As part of the University Student Government’s (USG) Safe Spaces initiative, USG President Lance Dela Cruz held a press conference last October 26 at the USG Session Hall located on the third floor of Br. Connon Hall to give insights and lay down further details on the ongoing plans for the initiative’s Mental Health Task Force.
The launch of recruitment efforts for the task force came only a few days after successful deliberation in the USG’s Legislative Assembly last October 16. Online and in-campus recruitment began last October 21 and will end on October 28.
Drawing parallels to other Lasallian volunteer groups such as the Student Discipline and Formation Office’s Paragons, the Mental Health Task Force is structured to eventually function as a “student-led” wing of the Office of Counselling and Career Services (OCCS). Dela Cruz clarified that the group will only be identified as a task force while it is under the Office of the President (OPRES). Once the USG’s proposal to the Student Affairs Council is finalized, the task force will be formally placed under the OCCS as its student wing.
To make sure that the task force is staffed with qualified volunteers, applicants are required to undergo a rigorous two-stage screening process. The initial screening will be conducted by the OPRES, followed by a second screening by the OCCS to ensure the applicants are fit for the task.
A number of considerations were also outlined as criteria as well. Those looking to join must maintain a minimum Cumulative Grade Point Average of 2.5 which will be monitored every term, besides having previous leadership and organizational experiences. Advocates will also be barred from taking on major responsibilities in other organizations and must have at least one academic year remaining in the University.
Accepted volunteers can expect benefits enjoyed by fellow volunteer groups, including advanced enlistment. Constant support will also be provided by the OCCS to keep the branch in top condition. “The application [process] is stringent and it is stringent for a reason,” explained Dela Cruz, citing the need to maintain the standards of the volunteer group.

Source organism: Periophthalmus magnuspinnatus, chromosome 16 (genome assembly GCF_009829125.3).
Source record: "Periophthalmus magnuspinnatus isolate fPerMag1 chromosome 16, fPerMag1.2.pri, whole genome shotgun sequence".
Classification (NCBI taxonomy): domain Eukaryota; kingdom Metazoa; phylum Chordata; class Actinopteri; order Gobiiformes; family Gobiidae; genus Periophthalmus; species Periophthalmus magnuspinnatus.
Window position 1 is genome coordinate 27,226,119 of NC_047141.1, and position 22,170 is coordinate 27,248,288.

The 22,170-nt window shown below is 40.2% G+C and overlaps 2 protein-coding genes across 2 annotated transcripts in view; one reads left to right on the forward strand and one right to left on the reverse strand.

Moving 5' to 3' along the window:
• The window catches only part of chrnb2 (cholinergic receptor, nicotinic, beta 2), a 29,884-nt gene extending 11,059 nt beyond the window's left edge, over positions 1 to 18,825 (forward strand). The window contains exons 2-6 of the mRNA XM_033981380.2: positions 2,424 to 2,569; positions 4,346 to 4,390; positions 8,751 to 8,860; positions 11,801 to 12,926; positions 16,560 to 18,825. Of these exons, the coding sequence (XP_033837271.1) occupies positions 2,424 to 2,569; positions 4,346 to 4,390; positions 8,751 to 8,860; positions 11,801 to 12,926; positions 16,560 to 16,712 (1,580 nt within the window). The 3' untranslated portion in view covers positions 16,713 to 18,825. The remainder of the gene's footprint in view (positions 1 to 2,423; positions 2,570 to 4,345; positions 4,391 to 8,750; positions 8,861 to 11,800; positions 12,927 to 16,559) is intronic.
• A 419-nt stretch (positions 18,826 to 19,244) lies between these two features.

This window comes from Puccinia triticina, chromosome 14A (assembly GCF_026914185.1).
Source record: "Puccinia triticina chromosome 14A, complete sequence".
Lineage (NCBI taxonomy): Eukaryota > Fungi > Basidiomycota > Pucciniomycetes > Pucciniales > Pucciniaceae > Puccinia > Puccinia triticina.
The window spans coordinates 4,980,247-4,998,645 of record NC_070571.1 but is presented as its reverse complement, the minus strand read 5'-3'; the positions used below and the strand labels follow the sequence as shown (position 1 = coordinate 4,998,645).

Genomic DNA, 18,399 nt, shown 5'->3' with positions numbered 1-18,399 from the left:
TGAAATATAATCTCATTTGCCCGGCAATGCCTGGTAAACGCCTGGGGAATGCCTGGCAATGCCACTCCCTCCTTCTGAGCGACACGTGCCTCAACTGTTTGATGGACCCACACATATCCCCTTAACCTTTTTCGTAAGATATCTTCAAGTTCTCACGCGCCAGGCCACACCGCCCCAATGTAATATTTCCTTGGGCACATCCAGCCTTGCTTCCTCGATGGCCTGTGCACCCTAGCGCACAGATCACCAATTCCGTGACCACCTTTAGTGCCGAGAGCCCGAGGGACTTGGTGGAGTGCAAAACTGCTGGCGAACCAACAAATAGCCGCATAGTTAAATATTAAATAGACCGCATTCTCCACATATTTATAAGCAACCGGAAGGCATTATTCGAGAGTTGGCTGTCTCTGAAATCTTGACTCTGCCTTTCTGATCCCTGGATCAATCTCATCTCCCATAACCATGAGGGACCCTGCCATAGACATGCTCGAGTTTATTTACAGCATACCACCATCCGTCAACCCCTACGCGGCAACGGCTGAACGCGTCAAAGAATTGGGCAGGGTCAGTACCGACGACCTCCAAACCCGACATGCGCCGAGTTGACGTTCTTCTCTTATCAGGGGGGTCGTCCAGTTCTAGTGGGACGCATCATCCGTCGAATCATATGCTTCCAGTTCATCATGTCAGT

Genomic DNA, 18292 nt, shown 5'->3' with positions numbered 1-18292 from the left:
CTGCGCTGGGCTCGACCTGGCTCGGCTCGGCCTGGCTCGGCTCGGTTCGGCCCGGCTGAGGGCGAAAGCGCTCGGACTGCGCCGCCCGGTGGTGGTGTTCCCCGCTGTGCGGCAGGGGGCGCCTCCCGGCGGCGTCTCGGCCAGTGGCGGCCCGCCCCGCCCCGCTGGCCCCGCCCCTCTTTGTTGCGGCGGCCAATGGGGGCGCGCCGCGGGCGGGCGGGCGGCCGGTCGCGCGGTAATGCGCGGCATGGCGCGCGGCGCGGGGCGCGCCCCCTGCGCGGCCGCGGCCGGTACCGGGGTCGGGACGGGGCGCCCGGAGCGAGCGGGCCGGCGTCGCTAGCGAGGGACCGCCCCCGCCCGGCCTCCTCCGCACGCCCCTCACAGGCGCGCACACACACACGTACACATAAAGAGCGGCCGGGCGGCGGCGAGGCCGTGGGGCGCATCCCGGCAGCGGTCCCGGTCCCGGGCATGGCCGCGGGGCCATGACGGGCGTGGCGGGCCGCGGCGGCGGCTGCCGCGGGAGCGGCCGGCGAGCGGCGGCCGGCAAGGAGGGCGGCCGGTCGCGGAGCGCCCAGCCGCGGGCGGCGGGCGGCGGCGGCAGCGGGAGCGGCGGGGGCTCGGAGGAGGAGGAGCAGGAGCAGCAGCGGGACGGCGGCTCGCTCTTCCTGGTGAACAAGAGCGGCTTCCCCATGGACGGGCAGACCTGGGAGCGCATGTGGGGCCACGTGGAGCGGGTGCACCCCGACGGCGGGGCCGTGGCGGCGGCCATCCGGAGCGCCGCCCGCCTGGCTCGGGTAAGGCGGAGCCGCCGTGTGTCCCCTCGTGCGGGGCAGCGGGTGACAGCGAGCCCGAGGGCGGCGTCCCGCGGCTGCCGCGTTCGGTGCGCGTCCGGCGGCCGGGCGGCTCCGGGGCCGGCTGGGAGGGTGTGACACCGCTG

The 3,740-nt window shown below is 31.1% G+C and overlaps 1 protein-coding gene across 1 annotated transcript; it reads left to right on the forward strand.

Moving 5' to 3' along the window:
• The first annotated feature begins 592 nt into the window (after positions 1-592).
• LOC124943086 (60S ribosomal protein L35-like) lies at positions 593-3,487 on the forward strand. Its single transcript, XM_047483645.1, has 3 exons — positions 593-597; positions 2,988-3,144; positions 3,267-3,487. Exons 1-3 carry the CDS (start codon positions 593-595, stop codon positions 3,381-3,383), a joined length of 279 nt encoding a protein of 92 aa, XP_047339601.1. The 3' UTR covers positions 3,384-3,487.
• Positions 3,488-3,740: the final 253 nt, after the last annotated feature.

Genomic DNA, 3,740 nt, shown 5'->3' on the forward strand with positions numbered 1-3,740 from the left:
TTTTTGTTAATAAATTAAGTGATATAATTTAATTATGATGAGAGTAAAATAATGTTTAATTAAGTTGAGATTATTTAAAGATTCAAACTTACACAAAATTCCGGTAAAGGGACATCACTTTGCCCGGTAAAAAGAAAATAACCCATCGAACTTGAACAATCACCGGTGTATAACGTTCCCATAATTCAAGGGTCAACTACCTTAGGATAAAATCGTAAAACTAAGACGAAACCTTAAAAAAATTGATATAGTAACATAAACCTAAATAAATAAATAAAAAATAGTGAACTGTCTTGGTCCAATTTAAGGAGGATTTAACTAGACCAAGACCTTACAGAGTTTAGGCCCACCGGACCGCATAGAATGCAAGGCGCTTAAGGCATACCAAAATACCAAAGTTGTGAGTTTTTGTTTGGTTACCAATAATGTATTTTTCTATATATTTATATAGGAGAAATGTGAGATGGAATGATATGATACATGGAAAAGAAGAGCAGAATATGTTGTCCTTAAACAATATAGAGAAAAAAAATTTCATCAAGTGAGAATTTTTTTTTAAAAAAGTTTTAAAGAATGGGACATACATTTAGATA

According to Dela Cruz, the need for a Mental Health Task Force arose from the lack of advocacy-oriented organizations that catered to students experiencing mental health issues.
Dela Cruz assured that student volunteers will not handle cases by themselves but will rather help refer cases to the OCCS. He highlighted the need of a safe space for students to talk to their peers without fear of authority or discrimination, “Mas madaling lapitan yung mga peer counselor, kaysa sa mga counselors themselves, and even [the] OCCS recognizes that.”
(Peer counselors are easier to approach than professional counselors.)
Should the group formally become part of the OCCS, it will enjoy administration support. “Hindi sila mahihirapan sa funding, hindi sila mahihirapan sa activities because it will be in line with what the University aims to have in terms of mental health,” assured Dela Cruz.
(They will not have trouble with funding, they will not have trouble with activities)
Steps for the LGBTQ+ advocacy
Similarly, Dela Cruz also highlighted the USG’s LGBTQ+ advocacy organization being set up in conjunction with the Mental Health Task Force.
In contrast to the Mental Health Task Force, Dela Cruz explained that the LGBTQ+ advocacy organization will be under the Council of Student Organizations (CSO). Volunteers under the group will be trained by figures from groups outside the University that are heavily involved in advocating for Sexual Orientation and Gender Identity and Expression nationwide.
The USG President clarified that the USG originally intended to help accredit the unofficial LGBTQ+ organization PARADA, but the small number of remaining members presented a major obstacle. “When we contacted them, it turns out most of them have already graduated and those that are here have only a term left and none of them were willing to continue the organization,” Dela Cruz narrated.
Nevertheless, Dela Cruz expressed his hope that both advocacy groups would be institutionalized within the academic year before the next batch of USG officers takes over, “We recognize naman na as the administrations change in the USG, so do the priorities.”